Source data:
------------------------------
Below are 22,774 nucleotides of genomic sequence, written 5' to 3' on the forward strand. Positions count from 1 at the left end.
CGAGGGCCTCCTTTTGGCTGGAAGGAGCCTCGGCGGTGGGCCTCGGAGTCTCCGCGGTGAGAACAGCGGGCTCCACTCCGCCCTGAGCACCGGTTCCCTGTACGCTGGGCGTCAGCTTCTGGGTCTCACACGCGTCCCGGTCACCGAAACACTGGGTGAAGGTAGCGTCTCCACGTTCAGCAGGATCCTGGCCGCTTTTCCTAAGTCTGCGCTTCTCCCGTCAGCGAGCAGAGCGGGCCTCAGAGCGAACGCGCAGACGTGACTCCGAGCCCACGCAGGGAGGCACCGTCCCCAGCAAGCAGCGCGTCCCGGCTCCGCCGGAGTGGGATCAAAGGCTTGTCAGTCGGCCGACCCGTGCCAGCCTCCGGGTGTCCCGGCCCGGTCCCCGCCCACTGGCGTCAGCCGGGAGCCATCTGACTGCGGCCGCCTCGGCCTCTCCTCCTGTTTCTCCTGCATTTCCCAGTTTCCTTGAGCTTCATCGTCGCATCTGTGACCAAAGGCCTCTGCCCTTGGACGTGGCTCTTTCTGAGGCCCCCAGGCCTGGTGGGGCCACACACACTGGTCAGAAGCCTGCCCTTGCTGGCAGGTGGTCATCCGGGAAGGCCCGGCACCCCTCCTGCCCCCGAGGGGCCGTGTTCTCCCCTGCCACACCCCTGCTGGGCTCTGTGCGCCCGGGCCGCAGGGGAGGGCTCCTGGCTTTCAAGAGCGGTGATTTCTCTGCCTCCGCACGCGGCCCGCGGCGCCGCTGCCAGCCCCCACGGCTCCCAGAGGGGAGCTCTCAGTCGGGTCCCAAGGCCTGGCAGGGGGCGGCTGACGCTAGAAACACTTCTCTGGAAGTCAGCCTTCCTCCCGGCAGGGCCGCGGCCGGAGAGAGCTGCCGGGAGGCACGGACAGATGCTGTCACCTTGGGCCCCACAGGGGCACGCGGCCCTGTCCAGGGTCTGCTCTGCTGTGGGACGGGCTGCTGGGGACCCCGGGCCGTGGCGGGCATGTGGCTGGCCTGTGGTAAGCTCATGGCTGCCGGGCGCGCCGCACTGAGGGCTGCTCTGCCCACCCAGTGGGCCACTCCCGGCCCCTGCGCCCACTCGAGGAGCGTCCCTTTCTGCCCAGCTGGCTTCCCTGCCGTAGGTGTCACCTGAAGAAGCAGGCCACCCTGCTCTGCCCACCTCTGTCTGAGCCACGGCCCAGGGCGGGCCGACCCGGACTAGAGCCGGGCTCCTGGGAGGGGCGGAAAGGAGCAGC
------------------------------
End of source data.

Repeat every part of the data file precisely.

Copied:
Below are 22,774 nucleotides of genomic sequence, written 5' to 3' on the forward strand. Positions count from 1 at the left end.
CGAGGGCCTCCTTTTGGCTGGAAGGAGCCTCGGCGGTGGGCCTCGGAGTCTCCGCGGTGAGAACAGCGGGCTCCACTCCGCCCTGAGCACCGGTTCCCTGTACGCTGGGCGTCAGCTTCTGGGTCTCACACGCGTCCCGGTCACCGAAACACTGGGTGAAGGTAGCGTCTCCACGTTCAGCAGGATCCTGGCCGCTTTTCCTAAGTCTGCGCTTCTCCCGTCAGCGAGCAGAGCGGGCCTCAGAGCGAACGCGCAGACGTGACTCCGAGCCCACGCAGGGAGGCACCGTCCCCAGCAAGCAGCGCGTCCCGGCTCCGCCGGAGTGGGATCAAAGGCTTGTCAGTCGGCCGACCCGTGCCAGCCTCCGGGTGTCCCGGCCCGGTCCCCGCCCACTGGCGTCAGCCGGGAGCCATCTGACTGCGGCCGCCTCGGCCTCTCCTCCTGTTTCTCCTGCATTTCCCAGTTTCCTTGAGCTTCATCGTCGCATCTGTGACCAAAGGCCTCTGCCCTTGGACGTGGCTCTTTCTGAGGCCCCCAGGCCTGGTGGGGCCACACACACTGGTCAGAAGCCTGCCCTTGCTGGCAGGTGGTCATCCGGGAAGGCCCGGCACCCCTCCTGCCCCCGAGGGGCCGTGTTCTCCCCTGCCACACCCCTGCTGGGCTCTGTGCGCCCGGGCCGCAGGGGAGGGCTCCTGGCTTTCAAGAGCGGTGATTTCTCTGCCTCCGCACGCGGCCCGCGGCGCCGCTGCCAGCCCCCACGGCTCCCAGAGGGGAGCTCTCAGTCGGGTCCCAAGGCCTGGCAGGGGGCGGCTGACGCTAGAAACACTTCTCTGGAAGTCAGCCTTCCTCCCGGCAGGGCCGCGGCCGGAGAGAGCTGCCGGGAGGCACGGACAGATGCTGTCACCTTGGGCCCCACAGGGGCACGCGGCCCTGTCCAGGGTCTGCTCTGCTGTGGGACGGGCTGCTGGGGACCCCGGGCCGTGGCGGGCATGTGGCTGGCCTGTGGTAAGCTCATGGCTGCCGGGCGCGCCGCACTGAGGGCTGCTCTGCCCACCCAGTGGGCCACTCCCGGCCCCTGCGCCCACTCGAGGAGCGTCCCTTTCTGCCCAGCTGGCTTCCCTGCCGTAGGTGTCACCTGAAGAAGCAGGCCACCCTGCTCTGCCCACCTCTGTCTGAGCCACGGCCCAGGGCGGGCCGACCCGGACTAGAGCCGGGCTCCTGGGAGGGGCGGAAAGGAGCAGC